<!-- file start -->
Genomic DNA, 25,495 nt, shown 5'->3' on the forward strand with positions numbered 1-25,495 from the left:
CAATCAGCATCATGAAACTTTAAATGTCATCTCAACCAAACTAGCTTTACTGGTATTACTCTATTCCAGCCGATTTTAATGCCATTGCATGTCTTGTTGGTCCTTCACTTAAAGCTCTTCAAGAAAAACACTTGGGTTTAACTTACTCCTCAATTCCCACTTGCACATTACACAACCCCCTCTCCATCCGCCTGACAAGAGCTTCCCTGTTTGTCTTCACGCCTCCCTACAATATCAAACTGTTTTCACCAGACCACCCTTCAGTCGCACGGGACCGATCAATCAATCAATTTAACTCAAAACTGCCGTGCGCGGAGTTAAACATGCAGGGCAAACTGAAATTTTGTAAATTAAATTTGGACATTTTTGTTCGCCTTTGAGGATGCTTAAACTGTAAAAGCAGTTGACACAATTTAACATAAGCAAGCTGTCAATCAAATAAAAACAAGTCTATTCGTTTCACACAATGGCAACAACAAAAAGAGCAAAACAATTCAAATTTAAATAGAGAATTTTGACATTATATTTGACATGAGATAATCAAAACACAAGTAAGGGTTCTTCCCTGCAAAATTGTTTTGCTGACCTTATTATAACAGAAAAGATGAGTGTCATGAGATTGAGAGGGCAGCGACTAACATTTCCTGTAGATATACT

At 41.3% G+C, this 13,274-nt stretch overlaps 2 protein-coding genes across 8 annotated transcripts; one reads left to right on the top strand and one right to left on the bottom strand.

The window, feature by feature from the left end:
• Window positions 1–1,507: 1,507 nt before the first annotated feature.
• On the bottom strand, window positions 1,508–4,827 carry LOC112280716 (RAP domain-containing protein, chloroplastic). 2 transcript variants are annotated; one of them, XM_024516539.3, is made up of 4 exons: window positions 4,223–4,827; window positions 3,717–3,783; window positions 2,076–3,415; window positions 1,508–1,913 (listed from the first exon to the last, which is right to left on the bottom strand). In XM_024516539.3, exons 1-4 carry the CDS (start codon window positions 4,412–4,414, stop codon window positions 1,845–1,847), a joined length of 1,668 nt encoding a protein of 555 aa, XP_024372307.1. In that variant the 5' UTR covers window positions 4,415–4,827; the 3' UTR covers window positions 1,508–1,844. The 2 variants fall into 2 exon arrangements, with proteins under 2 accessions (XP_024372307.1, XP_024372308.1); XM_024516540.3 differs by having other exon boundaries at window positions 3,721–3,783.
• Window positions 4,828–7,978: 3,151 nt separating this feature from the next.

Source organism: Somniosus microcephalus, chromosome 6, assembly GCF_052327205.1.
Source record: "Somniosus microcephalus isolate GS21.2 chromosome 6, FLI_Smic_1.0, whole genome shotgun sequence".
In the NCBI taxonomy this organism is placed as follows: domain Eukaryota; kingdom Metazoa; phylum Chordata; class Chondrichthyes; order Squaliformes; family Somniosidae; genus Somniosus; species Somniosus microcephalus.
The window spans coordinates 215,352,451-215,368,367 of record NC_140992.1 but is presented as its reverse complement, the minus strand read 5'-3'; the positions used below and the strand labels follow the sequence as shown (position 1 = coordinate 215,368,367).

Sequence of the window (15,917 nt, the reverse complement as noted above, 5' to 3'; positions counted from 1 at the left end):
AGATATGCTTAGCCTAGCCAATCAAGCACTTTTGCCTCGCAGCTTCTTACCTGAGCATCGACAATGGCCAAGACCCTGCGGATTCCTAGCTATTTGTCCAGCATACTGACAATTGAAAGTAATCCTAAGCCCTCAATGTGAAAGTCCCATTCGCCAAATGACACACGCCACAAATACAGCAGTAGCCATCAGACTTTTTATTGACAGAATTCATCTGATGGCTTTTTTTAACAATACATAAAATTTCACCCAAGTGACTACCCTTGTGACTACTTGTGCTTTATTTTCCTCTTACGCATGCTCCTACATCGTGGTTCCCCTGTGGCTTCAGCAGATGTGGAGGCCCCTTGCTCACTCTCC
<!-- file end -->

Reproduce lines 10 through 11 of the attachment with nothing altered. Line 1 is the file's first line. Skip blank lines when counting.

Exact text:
In the NCBI taxonomy this organism is placed as follows: domain Eukaryota; kingdom Metazoa; phylum Chordata; class Chondrichthyes; order Squaliformes; family Somniosidae; genus Somniosus; species Somniosus microcephalus.
The window spans coordinates 215,352,451-215,368,367 of record NC_140992.1 but is presented as its reverse complement, the minus strand read 5'-3'; the positions used below and the strand labels follow the sequence as shown (position 1 = coordinate 215,368,367).